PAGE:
International Holocaust Remembrance Day, an international memorial day, commemorates the tragedy of the Holocaust. The Holocaust significantly affected both my immediate and extended family with both my maternal grandparents, and their families, being forced from their homes. For this Remembrance Day I wanted to talk about my great grandfather Markus Rothstein.
Markus was born to Józef Rothstein and Laura Krochmal on April 28, 1897 in Tarnopol. Tarnopol, now in Ukraine, was part of what was the Austro-Hungarian province of Galicia. Markus was third of five children - Gusta (1891), Yetta (1894), Anna (1902) and Irving (1905). The family lived in Tarnopol up until at least 1910 where they can be found in that year's census with Józef's father Michel and Laura's mother Pessie living with them.
According to the above Meldzettel it looks like they moved to Vienna in 1911. In June of 1914, Jozef, the first of my mother's direct ancestors came to the US to live with his brother Schaje/Osias/Oscar and his family who had immigrated to the US at around the turn of the century. Two years later Jozef and Oscar's father died.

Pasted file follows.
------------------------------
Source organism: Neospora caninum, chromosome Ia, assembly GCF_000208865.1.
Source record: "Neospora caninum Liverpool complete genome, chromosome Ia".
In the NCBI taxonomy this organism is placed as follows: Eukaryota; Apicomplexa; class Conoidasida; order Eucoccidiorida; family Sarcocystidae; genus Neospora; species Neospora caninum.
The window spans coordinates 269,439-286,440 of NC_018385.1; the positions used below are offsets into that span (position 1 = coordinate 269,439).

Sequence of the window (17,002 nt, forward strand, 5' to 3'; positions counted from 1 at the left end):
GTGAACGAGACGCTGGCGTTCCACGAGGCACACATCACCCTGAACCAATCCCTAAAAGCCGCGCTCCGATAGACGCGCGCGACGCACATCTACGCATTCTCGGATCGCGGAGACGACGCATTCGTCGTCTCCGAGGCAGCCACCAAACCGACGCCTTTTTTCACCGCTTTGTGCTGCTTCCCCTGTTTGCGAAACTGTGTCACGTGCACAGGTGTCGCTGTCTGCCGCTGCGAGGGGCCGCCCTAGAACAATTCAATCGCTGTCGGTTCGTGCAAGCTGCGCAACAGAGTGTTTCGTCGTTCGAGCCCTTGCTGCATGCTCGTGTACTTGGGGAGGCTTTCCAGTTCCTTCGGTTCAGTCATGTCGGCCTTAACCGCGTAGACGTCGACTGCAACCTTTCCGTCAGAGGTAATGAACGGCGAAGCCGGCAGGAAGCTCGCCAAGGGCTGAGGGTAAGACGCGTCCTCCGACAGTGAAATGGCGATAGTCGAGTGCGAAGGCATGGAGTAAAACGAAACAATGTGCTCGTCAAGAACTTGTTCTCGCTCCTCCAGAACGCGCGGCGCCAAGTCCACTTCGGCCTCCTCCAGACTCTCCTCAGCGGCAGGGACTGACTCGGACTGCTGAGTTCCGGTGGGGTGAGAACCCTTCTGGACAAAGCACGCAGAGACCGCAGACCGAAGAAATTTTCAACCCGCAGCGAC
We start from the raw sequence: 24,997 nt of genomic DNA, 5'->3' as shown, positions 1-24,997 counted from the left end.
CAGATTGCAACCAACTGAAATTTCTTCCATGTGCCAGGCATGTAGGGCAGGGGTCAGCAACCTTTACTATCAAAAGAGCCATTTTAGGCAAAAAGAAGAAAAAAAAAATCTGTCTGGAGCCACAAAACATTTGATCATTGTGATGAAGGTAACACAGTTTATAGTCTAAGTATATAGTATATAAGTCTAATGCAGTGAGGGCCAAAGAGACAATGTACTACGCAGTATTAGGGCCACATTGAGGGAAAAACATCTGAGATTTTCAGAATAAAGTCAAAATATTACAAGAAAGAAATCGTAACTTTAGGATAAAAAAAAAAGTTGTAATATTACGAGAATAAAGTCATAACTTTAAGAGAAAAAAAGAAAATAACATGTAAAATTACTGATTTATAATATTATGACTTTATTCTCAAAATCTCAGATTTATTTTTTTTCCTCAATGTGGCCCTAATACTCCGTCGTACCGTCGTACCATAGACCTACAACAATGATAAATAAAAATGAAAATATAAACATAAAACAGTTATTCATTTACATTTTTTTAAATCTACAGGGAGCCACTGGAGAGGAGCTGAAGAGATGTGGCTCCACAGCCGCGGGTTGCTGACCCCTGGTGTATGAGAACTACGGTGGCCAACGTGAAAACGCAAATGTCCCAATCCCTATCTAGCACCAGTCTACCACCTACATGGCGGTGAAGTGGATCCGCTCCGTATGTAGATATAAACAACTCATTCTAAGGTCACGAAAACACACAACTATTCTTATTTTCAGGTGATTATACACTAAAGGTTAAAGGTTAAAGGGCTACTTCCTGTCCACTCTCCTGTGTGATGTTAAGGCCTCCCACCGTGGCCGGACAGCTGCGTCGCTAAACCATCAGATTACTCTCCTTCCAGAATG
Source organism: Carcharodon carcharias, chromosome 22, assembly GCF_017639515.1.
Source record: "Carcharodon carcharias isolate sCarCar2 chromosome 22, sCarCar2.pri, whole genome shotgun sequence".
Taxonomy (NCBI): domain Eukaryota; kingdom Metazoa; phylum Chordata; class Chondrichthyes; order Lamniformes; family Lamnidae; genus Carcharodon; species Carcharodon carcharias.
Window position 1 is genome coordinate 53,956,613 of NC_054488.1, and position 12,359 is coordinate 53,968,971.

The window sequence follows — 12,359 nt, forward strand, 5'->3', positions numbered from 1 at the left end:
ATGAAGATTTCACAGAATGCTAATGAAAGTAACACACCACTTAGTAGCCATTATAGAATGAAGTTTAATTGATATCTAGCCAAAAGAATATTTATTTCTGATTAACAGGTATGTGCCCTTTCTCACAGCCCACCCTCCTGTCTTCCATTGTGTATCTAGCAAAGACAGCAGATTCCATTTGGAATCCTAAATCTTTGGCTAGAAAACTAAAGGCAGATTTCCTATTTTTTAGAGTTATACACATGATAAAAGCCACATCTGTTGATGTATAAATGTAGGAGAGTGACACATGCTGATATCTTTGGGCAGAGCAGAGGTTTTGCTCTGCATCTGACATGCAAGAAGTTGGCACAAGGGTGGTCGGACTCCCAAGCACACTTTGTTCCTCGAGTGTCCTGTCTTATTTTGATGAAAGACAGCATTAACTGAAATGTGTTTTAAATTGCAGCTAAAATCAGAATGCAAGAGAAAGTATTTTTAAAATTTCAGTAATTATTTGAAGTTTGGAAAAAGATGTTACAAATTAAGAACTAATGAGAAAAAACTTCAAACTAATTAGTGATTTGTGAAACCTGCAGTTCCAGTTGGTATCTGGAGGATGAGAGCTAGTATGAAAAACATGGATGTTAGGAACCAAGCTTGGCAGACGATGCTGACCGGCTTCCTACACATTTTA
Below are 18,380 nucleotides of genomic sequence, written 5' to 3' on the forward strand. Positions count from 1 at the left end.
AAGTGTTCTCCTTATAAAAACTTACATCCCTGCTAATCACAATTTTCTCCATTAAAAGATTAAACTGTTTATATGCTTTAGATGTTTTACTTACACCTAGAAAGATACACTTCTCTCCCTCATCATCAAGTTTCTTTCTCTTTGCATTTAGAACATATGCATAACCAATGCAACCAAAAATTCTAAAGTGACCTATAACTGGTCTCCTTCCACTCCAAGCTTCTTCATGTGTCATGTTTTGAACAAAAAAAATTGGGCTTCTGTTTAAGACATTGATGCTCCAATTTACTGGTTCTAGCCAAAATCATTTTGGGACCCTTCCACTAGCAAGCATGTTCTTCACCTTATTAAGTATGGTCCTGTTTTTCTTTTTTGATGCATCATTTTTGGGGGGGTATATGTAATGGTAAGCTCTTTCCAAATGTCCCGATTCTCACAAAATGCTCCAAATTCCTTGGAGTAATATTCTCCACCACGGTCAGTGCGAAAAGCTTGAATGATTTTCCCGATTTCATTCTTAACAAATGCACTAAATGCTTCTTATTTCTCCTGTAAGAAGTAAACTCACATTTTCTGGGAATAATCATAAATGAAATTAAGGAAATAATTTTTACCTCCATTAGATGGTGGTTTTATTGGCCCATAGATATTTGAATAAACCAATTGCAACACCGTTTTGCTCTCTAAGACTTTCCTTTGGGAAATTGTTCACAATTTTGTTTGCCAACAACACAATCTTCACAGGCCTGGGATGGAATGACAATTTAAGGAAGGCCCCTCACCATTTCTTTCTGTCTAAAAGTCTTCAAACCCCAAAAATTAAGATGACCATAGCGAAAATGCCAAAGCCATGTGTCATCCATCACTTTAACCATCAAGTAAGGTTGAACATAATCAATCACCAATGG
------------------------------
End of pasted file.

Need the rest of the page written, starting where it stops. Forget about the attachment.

Some time between then and 1920 Markus met my great grandmother Bertha Tillinger. Markus, like his father and uncle in the US, was a Dry Goods merchant and had his own store in the 21st district of Vienna at Wagwamerstrasse 113. When I visited Vienna in 2011 I was able to see the building where his store was. At the time it was a Taekwondo studio however while I was writing this it appears that as of a June 2019 Google Street view the building has been demolished.
In 1921 his mother and siblings went to the US to join Jozef while Markus, Bertha, and his infant daughter Paula stayed behind. On May 19, 1924 my grandfather Harry was born. As far as I can tell life was uneventful for them leading up to the Anschluss in March of 1938. Two months later Markus was arrested and sent to Dachau where he was for three months before being transferred to Buchenwald that September. During this time Bertha, with the sent her two minor children to live with Markus' brother already in the US. According to Markus' niece, her father was active in the Democratic party and was able to get the help of New York City Mayor Fiorello La Guardia and New York Senator Robert Wagner Makus was released from Buchenwald through a prisoner exchange in January of 1939 and in February he and Bertha had left everything behind and were in America, never returning to Vienna even after the war.
This is one of the few stories my family has from this time that turned out the way it did. Both maternal grandparents, as well as family members on my paternal side, lost aunt's. uncles and cousins to the Nazi's.